Special | By Wong Chun Wai

On The Beat: A journo’s jottings

SINCE the first On The Beat was published on Feb 23, 1997, Datuk Seri Wong Chun Wai’s column has appeared religiously every Sunday, except when there was no Sunday Star due to press shutdowns. That means he produced pieces while managing breaking news about national and international crises, when he was on leave or on holiday, when he was ill.

It must be passion.

To Wong, Star Publications (M) Bhd executive director and group chief editor, his column is, “essentially, my life”.

“It’s my job, yes, but I also feel it’s something I need to do. And I always feel that if I do not write about an issue that week, news moves so fast that by the following week, the issue would have been overtaken by events or lost its relevance,” said Wong at a recent interview following the May 25 launch of a compilation of his columns in a book that shares the same name, On The Beat.

In the 14 years since that first column, Wong has produced over 600 articles covering everything from politics and Government policies to education, the media, unity and religion; 200 of those articles were put together for the book.

The articles were sorted into six categories for the book: politics, unity, corruption, education, media and “other things besides”. Each section also features a new article written especially for the publication.

Out of so many, can he pick one piece that he enjoyed writing very much, we wonder. Wong recalls a recent article about turning 50, which received a good response from readers of The Star (Confronting the 50s head-on, On The Beat, Focus, May 22).

“I talked about things that people could relate to, including ageing and relationships. I think people also enjoyed it because I took potshots at a few politicians,” laughs Wong.

He readily admits that humour is especially difficult to convey through the printed word.

“If there is one person in The Star who can do that, it’s (acting editor, iPad) Philip Golingai. It’s not easy to write humour. The most satisfactory part of writing the column is when I write a piece with a satirical touch,” he says.

His life: ‘It’s something I have to do’, says Datuk Seri Wong Chun Wai about writing his column every week without fail. — Raymond Ooi/The Star

Path of moderation

At times, Wong receives 10 to 20 responses to his column in a week. And sometimes, there is no feedback at all – “Then I wonder if the article is inconsequential, has no impact or people are just bored by it.”

He gets a fair share of both bouquets and brickbats, says Wong, adding that, “My wife constantly reminds me not to let (the bouquets) go to my head!”

He has a rather unique perspective on the negative feedback: “Politicians from both sides of the political divide will call to criticise my writing. I always say that if both sides are not satisfied, it means that you have taken the correct path, which is the middle path.

“Running a newspaper is never easy because politicians and supporters want you to write positive things about them. Even if something is just slightly not beneficial to them, they get very angry,” he says.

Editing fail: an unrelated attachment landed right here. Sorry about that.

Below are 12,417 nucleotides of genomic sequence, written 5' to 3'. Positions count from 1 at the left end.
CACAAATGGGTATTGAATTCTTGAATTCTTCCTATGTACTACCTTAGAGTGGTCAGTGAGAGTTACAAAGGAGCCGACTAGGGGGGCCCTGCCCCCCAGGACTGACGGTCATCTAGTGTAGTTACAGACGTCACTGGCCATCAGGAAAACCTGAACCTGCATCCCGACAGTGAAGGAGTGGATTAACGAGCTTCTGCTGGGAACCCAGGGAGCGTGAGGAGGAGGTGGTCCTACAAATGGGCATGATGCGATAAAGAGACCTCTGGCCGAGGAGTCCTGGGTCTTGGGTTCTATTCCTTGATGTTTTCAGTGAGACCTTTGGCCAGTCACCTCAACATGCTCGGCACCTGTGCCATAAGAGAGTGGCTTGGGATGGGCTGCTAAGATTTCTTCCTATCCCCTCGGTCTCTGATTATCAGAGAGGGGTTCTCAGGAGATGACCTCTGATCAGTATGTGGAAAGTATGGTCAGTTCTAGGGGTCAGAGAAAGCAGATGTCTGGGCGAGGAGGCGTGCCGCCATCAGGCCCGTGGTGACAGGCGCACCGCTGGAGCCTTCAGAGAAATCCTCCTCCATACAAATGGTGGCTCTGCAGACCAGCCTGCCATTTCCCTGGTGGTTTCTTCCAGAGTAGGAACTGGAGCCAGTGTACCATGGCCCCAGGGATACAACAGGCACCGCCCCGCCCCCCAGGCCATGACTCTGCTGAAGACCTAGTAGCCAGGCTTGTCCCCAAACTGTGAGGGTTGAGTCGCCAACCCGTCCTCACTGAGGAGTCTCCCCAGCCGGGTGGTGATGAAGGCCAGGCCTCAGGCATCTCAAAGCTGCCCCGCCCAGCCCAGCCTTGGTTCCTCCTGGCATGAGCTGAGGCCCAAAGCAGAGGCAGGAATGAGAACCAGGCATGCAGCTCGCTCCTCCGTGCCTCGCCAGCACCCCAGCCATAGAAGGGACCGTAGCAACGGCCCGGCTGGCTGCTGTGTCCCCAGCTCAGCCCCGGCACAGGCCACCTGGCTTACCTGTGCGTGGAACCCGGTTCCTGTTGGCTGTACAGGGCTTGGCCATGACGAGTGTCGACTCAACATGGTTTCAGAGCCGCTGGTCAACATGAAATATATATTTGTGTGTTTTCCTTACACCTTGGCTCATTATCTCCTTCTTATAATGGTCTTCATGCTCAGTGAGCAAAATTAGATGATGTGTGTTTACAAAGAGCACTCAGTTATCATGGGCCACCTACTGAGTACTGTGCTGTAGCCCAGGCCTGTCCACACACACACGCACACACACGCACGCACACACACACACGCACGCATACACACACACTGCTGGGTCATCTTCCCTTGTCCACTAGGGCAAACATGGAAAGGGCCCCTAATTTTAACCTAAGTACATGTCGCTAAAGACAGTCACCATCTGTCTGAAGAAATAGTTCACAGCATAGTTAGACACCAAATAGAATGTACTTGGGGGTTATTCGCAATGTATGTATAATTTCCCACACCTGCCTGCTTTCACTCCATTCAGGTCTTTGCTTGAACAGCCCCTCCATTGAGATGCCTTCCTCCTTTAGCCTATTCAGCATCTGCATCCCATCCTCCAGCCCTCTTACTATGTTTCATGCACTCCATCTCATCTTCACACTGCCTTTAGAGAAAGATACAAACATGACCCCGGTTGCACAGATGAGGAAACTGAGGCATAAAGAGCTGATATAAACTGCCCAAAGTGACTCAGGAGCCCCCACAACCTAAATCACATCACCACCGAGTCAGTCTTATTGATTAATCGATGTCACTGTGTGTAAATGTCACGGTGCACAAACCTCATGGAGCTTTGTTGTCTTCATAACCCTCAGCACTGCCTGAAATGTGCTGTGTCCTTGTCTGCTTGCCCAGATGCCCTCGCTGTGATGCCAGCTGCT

“With celebrities, they become who they are because of the publicity that the media give them. But when there is negative publicity about them, they get angry and suddenly start talking about privacy!”

The brickbats do get to Wong sometimes. “At times, I feel it’s unfair. I’ve been accused of being racist, a chauvinist, an Opposition sympathiser and a Government lackey.

“That bugs me because I see myself as a true Malaysian. I am proud to have relatives who are Malay, and my favourite aunt is a Muslim. I have friends from both sides of politics too. And I studied Malay literature in school and at UKM, where I also had to pass a compulsory Islamic Civilisation course,” says Wong, a political science and history graduate who joined The Star in 1984, a day after he finished his final university examination.

“I find (the accusations) disappointing because if you were to go through my 600 columns, you would notice that moderation and national unity have constantly been my theme,” he says emphatically.

“Consistently, it is about taking the middle road. Many people ask whether it is true that in Malaysia, there are certain things we cannot write about. In some ways, we do steer clear of sensitive issues like race and religion, but with most other issues, we can talk about them. (The problem) is that most writers do not have the skill to talk about such issues without offending people.

“Basically, I do not use the thunder-and-lightning approach, like a politician would, because I am not trying to score political points with anyone. Instead, I discuss and talk about an issue in a measured tone and a sober manner.

“I do not offend people nor try, or even want, to put people down, so even when people are criticised they can accept it. That has essentially been my style.”